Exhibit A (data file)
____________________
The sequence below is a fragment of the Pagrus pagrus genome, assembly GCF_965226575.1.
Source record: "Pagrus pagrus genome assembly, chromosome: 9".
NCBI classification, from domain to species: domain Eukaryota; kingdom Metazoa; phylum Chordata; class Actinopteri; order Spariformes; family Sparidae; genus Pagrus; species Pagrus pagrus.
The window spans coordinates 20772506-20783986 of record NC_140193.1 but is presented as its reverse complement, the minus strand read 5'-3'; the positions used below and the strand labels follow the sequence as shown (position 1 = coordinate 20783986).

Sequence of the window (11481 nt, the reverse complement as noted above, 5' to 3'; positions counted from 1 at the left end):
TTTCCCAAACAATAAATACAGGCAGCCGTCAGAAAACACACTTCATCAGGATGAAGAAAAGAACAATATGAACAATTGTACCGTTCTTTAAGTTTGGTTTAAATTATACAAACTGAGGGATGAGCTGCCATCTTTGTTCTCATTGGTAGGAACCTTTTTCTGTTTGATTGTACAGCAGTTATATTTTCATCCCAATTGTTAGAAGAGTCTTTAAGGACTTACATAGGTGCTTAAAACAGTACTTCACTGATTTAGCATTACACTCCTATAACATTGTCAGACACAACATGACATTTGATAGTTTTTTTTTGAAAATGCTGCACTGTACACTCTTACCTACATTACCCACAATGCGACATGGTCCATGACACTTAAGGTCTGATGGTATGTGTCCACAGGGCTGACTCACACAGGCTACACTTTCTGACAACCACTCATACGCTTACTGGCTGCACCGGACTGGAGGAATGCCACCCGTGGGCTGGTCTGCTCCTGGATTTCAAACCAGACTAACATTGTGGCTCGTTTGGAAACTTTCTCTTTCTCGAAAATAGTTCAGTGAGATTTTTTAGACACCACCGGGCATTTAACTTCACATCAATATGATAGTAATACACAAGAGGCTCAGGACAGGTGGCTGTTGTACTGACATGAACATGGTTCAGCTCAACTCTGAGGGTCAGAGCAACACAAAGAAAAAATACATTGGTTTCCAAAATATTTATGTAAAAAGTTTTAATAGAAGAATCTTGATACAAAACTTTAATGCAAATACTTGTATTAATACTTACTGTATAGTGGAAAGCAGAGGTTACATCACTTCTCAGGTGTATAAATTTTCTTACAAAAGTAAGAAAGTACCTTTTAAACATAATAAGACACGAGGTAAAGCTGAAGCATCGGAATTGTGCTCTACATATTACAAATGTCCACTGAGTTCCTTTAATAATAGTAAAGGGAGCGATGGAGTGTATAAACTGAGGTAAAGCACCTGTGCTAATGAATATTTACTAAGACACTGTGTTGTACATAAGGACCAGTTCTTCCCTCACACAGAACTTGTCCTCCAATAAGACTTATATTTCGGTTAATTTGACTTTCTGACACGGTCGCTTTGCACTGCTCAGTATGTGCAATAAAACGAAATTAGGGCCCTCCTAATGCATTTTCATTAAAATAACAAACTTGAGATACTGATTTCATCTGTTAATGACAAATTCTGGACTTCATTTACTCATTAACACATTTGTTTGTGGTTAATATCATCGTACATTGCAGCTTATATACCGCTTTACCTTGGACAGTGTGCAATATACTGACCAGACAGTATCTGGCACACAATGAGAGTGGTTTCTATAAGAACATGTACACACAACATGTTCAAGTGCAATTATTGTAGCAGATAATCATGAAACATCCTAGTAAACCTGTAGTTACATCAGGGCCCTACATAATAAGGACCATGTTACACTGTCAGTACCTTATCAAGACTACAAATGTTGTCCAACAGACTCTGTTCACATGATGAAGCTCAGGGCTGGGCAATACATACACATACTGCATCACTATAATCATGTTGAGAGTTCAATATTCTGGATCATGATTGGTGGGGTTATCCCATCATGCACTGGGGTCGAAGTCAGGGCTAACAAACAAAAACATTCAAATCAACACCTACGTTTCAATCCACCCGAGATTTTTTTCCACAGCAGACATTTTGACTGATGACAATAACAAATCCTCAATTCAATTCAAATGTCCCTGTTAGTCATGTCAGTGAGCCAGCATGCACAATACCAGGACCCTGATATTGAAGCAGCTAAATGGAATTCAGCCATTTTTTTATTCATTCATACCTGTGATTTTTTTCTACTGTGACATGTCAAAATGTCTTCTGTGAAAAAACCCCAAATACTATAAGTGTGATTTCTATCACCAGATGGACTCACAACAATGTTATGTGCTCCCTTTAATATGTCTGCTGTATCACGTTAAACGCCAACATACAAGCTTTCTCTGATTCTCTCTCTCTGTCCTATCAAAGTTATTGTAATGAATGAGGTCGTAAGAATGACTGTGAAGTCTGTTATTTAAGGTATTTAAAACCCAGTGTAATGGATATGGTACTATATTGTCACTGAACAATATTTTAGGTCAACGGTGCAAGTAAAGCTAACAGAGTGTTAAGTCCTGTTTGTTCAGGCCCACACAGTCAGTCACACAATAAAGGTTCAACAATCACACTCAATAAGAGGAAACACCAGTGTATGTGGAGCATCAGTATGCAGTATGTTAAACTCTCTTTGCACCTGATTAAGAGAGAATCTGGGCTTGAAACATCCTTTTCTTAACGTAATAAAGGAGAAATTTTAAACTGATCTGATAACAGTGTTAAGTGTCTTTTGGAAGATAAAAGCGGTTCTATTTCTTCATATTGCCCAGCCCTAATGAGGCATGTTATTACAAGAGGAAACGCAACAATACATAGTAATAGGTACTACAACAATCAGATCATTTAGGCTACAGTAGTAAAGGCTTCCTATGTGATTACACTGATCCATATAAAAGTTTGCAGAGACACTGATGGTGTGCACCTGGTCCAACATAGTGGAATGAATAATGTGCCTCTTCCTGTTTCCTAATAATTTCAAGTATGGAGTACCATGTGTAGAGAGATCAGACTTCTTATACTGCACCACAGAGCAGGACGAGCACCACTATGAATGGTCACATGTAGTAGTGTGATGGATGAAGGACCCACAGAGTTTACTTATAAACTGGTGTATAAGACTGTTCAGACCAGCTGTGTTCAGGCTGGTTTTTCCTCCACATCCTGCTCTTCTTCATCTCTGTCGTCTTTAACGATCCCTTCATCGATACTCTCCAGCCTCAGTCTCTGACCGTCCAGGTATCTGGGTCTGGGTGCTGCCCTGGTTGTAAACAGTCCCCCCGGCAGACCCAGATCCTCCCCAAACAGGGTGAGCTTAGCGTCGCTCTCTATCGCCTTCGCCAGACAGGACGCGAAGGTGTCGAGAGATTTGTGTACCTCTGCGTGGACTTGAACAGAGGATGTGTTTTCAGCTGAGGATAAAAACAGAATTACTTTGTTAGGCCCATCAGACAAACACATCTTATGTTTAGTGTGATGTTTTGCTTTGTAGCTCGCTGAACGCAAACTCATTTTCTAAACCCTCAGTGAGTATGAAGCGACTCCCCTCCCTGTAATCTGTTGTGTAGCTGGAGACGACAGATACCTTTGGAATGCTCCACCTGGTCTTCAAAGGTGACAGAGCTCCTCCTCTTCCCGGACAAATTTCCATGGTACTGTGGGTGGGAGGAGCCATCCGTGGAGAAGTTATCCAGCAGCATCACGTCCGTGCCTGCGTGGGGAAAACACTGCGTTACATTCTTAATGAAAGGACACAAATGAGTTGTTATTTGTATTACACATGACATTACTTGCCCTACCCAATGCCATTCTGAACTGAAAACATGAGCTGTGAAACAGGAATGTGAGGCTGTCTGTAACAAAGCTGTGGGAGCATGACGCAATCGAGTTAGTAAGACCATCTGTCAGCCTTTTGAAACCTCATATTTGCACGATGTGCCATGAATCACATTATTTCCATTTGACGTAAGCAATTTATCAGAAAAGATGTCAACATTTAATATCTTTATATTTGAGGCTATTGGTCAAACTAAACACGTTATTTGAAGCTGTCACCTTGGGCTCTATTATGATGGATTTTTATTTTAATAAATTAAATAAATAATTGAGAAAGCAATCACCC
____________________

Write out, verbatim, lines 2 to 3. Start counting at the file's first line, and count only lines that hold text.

Source record: "Pagrus pagrus genome assembly, chromosome: 9".
NCBI classification, from domain to species: domain Eukaryota; kingdom Metazoa; phylum Chordata; class Actinopteri; order Spariformes; family Sparidae; genus Pagrus; species Pagrus pagrus.